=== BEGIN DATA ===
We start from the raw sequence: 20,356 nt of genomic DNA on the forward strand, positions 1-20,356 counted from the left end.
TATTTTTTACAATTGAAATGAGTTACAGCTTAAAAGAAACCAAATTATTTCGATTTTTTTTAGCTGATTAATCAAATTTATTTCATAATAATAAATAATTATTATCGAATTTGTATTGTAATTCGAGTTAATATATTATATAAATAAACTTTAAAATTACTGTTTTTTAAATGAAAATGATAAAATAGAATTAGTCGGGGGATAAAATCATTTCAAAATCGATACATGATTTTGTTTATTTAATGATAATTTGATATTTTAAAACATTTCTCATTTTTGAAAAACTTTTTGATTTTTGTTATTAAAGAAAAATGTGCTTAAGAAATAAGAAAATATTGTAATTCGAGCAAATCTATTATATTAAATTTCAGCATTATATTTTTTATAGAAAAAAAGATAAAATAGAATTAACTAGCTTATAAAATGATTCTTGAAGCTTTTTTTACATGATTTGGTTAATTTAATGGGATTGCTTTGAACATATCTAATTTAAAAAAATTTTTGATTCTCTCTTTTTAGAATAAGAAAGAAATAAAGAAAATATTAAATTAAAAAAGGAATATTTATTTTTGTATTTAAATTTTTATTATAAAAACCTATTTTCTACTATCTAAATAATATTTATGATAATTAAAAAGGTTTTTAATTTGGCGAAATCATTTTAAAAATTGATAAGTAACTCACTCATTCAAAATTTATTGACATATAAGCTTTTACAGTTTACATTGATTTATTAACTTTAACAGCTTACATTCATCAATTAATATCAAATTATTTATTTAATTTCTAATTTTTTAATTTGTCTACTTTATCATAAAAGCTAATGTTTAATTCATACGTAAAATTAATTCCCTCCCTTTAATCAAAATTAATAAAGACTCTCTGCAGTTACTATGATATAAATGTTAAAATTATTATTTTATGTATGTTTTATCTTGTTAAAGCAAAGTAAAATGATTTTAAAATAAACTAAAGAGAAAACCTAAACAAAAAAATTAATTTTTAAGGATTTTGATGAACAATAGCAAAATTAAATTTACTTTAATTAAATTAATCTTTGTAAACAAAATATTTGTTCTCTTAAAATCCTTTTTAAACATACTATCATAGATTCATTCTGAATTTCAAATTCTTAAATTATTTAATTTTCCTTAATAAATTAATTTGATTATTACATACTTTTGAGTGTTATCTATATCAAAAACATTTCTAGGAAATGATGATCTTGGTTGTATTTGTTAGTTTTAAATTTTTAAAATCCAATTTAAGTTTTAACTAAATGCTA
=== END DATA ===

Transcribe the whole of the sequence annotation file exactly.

We start from the raw sequence: 20,356 nt of genomic DNA on the forward strand, positions 1-20,356 counted from the left end.
TATTTTTTACAATTGAAATGAGTTACAGCTTAAAAGAAACCAAATTATTTCGATTTTTTTTAGCTGATTAATCAAATTTATTTCATAATAATAAATAATTATTATCGAATTTGTATTGTAATTCGAGTTAATATATTATATAAATAAACTTTAAAATTACTGTTTTTTAAATGAAAATGATAAAATAGAATTAGTCGGGGGATAAAATCATTTCAAAATCGATACATGATTTTGTTTATTTAATGATAATTTGATATTTTAAAACATTTCTCATTTTTGAAAAACTTTTTGATTTTTGTTATTAAAGAAAAATGTGCTTAAGAAATAAGAAAATATTGTAATTCGAGCAAATCTATTATATTAAATTTCAGCATTATATTTTTTATAGAAAAAAAGATAAAATAGAATTAACTAGCTTATAAAATGATTCTTGAAGCTTTTTTTACATGATTTGGTTAATTTAATGGGATTGCTTTGAACATATCTAATTTAAAAAAATTTTTGATTCTCTCTTTTTAGAATAAGAAAGAAATAAAGAAAATATTAAATTAAAAAAGGAATATTTATTTTTGTATTTAAATTTTTATTATAAAAACCTATTTTCTACTATCTAAATAATATTTATGATAATTAAAAAGGTTTTTAATTTGGCGAAATCATTTTAAAAATTGATAAGTAACTCACTCATTCAAAATTTATTGACATATAAGCTTTTACAGTTTACATTGATTTATTAACTTTAACAGCTTACATTCATCAATTAATATCAAATTATTTATTTAATTTCTAATTTTTTAATTTGTCTACTTTATCATAAAAGCTAATGTTTAATTCATACGTAAAATTAATTCCCTCCCTTTAATCAAAATTAATAAAGACTCTCTGCAGTTACTATGATATAAATGTTAAAATTATTATTTTATGTATGTTTTATCTTGTTAAAGCAAAGTAAAATGATTTTAAAATAAACTAAAGAGAAAACCTAAACAAAAAAATTAATTTTTAAGGATTTTGATGAACAATAGCAAAATTAAATTTACTTTAATTAAATTAATCTTTGTAAACAAAATATTTGTTCTCTTAAAATCCTTTTTAAACATACTATCATAGATTCATTCTGAATTTCAAATTCTTAAATTATTTAATTTTCCTTAATAAATTAATTTGATTATTACATACTTTTGAGTGTTATCTATATCAAAAACATTTCTAGGAAATGATGATCTTGGTTGTATTTGTTAGTTTTAAATTTTTAAAATCCAATTTAAGTTTTAACTAAATGCTA